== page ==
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Telsta Bucket Truck Manual

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I recently bought a 1997 Ford Super Duty truck equipped with a Telsta boom. It is working good now but I have no manuals and no experience with this type of equipment. The only marking I can find on the boom is simply the word 'Telsta.' There is a label on the lifting mechanism that gives torque specifications for bolts and in small letters at the bottom of the label - 'T-0068.' It has an Azimuth gearbox with some instructions and the number, 'T-0024.' I need manuals, advice, anything anyone can tell me would be great.

Thank you brooksadsit! It was dark out when I read your reply so I got my flashlight and went out to see. Sure enough, there is a metal plate (very legible) and a label (probably illegible - will try tomorrow).

Anyway the metal label has the model number (A28D) and I believe SN. Will need better light and do some crawling around to make sure I have good line of sight. I had to google single and telescopic - I'm too old to be this ignorant but I guess there is no age limit to ignorance. Think I have found a location where I can get the manual(s) as well. This also thanks to your reply.

From reading the manual it appears the azimuth drive gears and the azimuth drive are two different animals and require different lubrication. The drive uses a spray lubricant and is supposed to be checked every six months.

I can see it and not worried about it right now. The gears lubricant is oil and needs to be checked every three months. Trouble is I can't find where to check or put the oil in. The manual is no help.

There is only one drawing that shows the location and that is of the turret with a small arrow pointing in a general location and labeled 'azimuth drive grears.' Once again you have pointed me in the right direction.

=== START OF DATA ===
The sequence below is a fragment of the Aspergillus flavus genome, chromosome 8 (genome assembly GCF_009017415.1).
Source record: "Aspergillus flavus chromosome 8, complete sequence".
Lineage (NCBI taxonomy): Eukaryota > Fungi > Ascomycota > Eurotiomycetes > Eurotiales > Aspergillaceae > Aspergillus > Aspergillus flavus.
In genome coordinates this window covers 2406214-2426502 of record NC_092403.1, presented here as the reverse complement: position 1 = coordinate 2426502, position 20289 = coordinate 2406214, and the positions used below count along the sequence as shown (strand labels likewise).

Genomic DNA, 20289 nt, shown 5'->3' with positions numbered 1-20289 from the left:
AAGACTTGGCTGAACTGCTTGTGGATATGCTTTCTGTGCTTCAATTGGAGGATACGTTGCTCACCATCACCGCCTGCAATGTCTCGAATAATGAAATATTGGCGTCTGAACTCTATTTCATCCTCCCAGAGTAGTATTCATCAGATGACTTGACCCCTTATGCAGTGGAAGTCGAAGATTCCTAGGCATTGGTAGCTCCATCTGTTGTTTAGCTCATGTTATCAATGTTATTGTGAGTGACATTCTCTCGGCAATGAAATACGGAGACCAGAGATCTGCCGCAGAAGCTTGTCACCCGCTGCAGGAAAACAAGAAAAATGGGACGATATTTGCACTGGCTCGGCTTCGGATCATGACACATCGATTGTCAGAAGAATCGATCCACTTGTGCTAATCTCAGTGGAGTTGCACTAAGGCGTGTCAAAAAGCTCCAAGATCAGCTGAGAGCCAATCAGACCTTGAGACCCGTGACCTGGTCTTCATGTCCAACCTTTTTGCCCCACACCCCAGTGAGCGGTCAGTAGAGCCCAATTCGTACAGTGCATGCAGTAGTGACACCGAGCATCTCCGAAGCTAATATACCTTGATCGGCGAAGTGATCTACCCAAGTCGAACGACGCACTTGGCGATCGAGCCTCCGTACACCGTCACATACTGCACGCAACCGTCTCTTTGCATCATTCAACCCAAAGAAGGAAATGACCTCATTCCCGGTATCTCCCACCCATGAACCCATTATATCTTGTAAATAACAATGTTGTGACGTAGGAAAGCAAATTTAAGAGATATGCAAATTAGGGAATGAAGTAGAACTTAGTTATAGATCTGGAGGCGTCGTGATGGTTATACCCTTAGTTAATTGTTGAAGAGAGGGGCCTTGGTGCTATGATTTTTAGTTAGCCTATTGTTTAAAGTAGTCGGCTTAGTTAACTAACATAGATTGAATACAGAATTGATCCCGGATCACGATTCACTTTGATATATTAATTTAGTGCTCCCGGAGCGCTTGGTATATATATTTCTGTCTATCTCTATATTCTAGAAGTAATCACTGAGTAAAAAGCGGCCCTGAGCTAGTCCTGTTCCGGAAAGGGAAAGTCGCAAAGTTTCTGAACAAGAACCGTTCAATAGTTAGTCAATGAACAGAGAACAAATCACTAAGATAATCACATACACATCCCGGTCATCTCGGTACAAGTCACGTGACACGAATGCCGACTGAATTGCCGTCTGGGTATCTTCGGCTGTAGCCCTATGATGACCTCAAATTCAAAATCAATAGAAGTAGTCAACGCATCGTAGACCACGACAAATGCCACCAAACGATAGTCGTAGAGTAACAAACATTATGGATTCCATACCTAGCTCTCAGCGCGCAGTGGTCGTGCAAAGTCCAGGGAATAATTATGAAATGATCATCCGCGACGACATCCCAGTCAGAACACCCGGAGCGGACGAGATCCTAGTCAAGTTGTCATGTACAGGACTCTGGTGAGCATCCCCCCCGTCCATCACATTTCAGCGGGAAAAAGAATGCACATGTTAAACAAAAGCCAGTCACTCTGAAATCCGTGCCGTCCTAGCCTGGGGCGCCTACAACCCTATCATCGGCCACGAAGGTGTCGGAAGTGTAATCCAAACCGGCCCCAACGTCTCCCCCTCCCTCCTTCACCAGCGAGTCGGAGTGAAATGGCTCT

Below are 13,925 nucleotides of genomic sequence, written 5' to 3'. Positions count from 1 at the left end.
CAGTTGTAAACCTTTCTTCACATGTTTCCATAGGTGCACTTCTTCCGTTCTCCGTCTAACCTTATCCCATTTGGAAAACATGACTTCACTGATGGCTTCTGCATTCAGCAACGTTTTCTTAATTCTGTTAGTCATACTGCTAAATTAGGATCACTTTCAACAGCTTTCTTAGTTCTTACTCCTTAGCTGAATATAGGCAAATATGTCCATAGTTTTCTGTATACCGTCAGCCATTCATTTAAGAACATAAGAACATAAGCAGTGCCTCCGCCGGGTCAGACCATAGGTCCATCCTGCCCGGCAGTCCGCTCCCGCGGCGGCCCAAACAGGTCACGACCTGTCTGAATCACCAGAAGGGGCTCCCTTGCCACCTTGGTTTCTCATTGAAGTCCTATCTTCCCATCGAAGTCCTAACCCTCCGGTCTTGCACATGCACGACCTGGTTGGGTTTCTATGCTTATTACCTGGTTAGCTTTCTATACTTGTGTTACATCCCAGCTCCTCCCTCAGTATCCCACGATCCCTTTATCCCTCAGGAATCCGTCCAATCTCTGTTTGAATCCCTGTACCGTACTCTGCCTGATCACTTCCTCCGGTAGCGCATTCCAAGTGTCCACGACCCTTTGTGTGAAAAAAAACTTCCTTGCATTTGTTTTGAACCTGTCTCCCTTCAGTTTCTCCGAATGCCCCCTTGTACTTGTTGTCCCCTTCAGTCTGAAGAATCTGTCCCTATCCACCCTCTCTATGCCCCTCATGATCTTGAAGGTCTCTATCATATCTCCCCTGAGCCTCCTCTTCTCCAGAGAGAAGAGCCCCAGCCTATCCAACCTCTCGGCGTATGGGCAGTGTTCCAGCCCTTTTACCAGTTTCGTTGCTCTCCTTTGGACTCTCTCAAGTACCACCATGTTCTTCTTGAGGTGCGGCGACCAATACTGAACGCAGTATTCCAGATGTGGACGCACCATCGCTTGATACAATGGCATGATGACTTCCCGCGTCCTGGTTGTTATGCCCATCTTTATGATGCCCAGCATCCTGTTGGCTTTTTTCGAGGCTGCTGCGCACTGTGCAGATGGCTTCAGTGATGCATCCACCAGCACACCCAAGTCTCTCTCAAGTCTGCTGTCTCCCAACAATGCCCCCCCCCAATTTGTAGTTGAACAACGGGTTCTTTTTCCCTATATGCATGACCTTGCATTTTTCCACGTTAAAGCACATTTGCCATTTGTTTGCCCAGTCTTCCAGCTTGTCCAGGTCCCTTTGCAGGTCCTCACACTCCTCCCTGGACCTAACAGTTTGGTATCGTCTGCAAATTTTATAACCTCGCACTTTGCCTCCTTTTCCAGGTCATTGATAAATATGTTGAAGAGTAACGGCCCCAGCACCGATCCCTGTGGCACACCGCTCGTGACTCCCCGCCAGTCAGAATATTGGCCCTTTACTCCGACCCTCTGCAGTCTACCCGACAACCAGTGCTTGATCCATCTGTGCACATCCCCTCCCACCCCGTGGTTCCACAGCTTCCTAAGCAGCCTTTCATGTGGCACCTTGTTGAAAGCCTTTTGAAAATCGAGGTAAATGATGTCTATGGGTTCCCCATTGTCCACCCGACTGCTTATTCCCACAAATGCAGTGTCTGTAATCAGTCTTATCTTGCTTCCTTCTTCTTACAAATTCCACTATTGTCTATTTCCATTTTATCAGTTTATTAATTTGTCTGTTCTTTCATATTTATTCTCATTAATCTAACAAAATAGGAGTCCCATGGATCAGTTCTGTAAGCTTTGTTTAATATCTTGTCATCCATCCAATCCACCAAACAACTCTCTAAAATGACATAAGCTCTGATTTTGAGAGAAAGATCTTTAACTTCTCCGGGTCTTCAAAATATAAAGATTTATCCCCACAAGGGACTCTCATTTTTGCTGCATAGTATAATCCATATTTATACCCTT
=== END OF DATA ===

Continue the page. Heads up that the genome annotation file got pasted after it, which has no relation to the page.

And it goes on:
At least it appears that way from what I can see. Think of an inverted 'T.' The rotation gear is about a foot in diameter and you can see it by taking off the fiberglass (or some similar material) cover. That is the horizontal part of the 'T.'

Above that is a housing and at the top of the housing is a plate bolted on. Thing is, I can't see much of the housing and none of the plate without raising the boom. I'm hesitant to raise the boom and cut the power on the generator and start removing those plate bolts for a couple reasons.

The bolts are not mentioned in the manual so I'm thinking there are no torquing requirement but I sure would like to have your opinion. The other reason is the manual for the generator says not to start the generator under a load. But of course I don't want to be working on the gearbox with the generator running. I'm thinking I can raise the boom high enough for me to get to the box, extend the boom and put a timber under the bucket end of it. Then cut the power.

What do you think? There should be no fear of shutting the generator down with the bucket in the air. With the bucket raised there is no load on the pump. Also just for your information all cylinders on an aerial lift are required to have holding valves built into the cylinder, in order to hold a load. So to check the level in your gearbox I would raise the boom ask the way up in the air, you can kill the engine if you want, then I believe the level plug is located on innermost side. I'd only remove the cover if it's low, since I'd be worried about breaking those bolts off. Now if you had to remove the gearbox you would have to be more creative, as you would have to secure the boom from rotating, however I don't think it will come to that.

Torque specs for the cover bolts would just be standard dry torque for those fasteners, I can't remember if they are 1/4 or 5/16 but you can easily look up the torque, but it's not critical. Back to your generator, a lot of those units had the ability to start and stop the generator from the basket, to save fuel and reduce noise. Feel free to continue to ask questions, I'm happy to help and keep you safe. I did exactly what you suggested and it worked fine. With the boom raised, there was a clear view.

On the side of the gearbox was something I'm guessing was originally a sight glass but had been plugged. On the top of the housing however, just a inch or so inside the perimeter cover bolts, was a smaller bolt. It was a plug also and when removed it I could measure down to the fluid level.